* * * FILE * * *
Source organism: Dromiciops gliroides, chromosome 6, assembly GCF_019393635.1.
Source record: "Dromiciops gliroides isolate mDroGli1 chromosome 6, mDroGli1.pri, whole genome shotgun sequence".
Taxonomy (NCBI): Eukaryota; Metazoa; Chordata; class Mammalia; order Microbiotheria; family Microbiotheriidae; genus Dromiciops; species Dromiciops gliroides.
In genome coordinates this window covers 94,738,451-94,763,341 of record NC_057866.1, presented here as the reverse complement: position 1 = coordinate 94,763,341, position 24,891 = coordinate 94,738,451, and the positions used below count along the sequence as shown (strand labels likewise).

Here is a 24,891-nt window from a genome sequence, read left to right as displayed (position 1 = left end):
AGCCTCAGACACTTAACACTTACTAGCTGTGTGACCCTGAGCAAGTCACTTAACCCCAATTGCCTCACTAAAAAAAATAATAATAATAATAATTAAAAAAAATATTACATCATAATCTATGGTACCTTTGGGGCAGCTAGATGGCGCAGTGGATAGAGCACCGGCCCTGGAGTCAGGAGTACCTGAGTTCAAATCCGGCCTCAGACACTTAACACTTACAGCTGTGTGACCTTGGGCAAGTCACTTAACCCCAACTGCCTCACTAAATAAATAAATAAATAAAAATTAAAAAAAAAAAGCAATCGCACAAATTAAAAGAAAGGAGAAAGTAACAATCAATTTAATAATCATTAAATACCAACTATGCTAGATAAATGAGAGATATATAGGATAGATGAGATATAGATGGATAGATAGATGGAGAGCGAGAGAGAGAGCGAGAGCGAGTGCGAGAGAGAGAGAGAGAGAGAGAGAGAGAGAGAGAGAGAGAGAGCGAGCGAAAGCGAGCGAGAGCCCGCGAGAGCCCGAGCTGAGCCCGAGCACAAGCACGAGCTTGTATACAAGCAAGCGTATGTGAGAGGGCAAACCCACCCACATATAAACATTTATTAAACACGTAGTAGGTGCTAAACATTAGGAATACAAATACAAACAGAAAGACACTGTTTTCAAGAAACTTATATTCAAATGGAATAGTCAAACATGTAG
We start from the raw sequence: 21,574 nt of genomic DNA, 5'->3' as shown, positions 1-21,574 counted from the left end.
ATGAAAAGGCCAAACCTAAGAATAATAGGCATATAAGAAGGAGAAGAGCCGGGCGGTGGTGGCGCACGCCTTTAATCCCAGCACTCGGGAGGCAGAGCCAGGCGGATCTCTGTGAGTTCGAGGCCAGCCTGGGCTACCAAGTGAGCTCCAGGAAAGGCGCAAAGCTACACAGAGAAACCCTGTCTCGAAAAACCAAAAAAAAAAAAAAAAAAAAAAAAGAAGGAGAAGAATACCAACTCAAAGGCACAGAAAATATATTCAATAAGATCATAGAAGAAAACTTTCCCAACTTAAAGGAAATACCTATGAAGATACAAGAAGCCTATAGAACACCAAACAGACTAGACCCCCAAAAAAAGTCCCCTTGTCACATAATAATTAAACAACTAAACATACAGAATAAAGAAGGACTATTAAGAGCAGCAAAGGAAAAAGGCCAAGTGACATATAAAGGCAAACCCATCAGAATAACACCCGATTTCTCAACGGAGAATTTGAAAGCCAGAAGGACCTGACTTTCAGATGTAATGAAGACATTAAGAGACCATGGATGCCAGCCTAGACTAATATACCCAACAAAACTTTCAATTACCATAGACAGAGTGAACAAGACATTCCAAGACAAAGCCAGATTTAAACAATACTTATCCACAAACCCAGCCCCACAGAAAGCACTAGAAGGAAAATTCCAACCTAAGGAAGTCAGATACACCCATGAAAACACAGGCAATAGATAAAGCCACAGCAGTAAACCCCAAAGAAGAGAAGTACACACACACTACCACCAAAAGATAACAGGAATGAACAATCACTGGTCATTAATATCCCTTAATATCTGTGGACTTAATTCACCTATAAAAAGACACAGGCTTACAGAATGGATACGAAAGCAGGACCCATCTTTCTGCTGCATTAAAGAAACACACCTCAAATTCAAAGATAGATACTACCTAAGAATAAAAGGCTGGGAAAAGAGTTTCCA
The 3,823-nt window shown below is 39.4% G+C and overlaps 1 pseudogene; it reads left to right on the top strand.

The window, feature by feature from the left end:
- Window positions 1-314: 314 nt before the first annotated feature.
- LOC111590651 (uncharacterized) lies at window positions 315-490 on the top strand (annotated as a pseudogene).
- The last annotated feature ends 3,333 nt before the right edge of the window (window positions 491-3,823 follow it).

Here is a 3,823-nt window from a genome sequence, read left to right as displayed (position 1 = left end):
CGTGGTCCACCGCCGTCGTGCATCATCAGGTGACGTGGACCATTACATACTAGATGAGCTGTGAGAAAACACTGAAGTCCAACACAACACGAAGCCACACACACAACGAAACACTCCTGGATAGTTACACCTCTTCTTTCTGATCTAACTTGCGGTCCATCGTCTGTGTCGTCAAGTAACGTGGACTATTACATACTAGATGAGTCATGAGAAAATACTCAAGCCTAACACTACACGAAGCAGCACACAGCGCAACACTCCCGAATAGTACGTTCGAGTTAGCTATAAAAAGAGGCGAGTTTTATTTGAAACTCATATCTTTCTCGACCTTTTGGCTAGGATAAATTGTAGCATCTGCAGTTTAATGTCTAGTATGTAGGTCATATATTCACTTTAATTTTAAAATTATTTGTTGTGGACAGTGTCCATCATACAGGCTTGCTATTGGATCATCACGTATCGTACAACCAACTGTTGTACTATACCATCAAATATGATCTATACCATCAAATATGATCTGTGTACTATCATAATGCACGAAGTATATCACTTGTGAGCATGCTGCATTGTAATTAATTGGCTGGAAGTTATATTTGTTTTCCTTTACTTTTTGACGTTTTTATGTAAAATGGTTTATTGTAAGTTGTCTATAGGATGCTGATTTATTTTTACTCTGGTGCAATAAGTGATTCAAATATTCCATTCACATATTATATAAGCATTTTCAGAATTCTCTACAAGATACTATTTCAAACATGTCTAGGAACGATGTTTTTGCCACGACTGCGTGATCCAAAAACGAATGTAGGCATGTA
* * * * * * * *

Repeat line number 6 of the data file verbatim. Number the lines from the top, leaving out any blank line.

AGCCTCAGACACTTAACACTTACTAGCTGTGTGACCCTGAGCAAGTCACTTAACCCCAATTGCCTCACTAAAAAAAATAATAATAATAATAATTAAAAAAAATATTACATCATAATCTATGGTACCTTTGGGGCAGCTAGATGGCGCAGTGGATAGAGCACCGGCCCTGGAGTCAGGAGTACCTGAGTTCAAATCCGGCCTCAGACACTTAACACTTACAGCTGTGTGACCTTGGGCAAGTCACTTAACCCCAACTGCCTCACTAAATAAATAAATAAATAAAAATTAAAAAAAAAAAGCAATCGCACAAATTAAAAGAAAGGAGAAAGTAACAATCAATTTAATAATCATTAAATACCAACTATGCTAGATAAATGAGAGATATATAGGATAGATGAGATATAGATGGATAGATAGATGGAGAGCGAGAGAGAGAGCGAGAGCGAGTGCGAGAGAGAGAGAGAGAGAGAGAGAGAGAGAGAGAGAGAGAGAGCGAGCGAAAGCGAGCGAGAGCCCGCGAGAGCCCGAGCTGAGCCCGAGCACAAGCACGAGCTTGTATACAAGCAAGCGTATGTGAGAGGGCAAACCCACCCACATATAAACATTTATTAAACACGTAGTAGGTGCTAAACATTAGGAATACAAATACAAACAGAAAGACACTGTTTTCAAGAAACTTATATTCAAATGGAATAGTCAAACATGTAG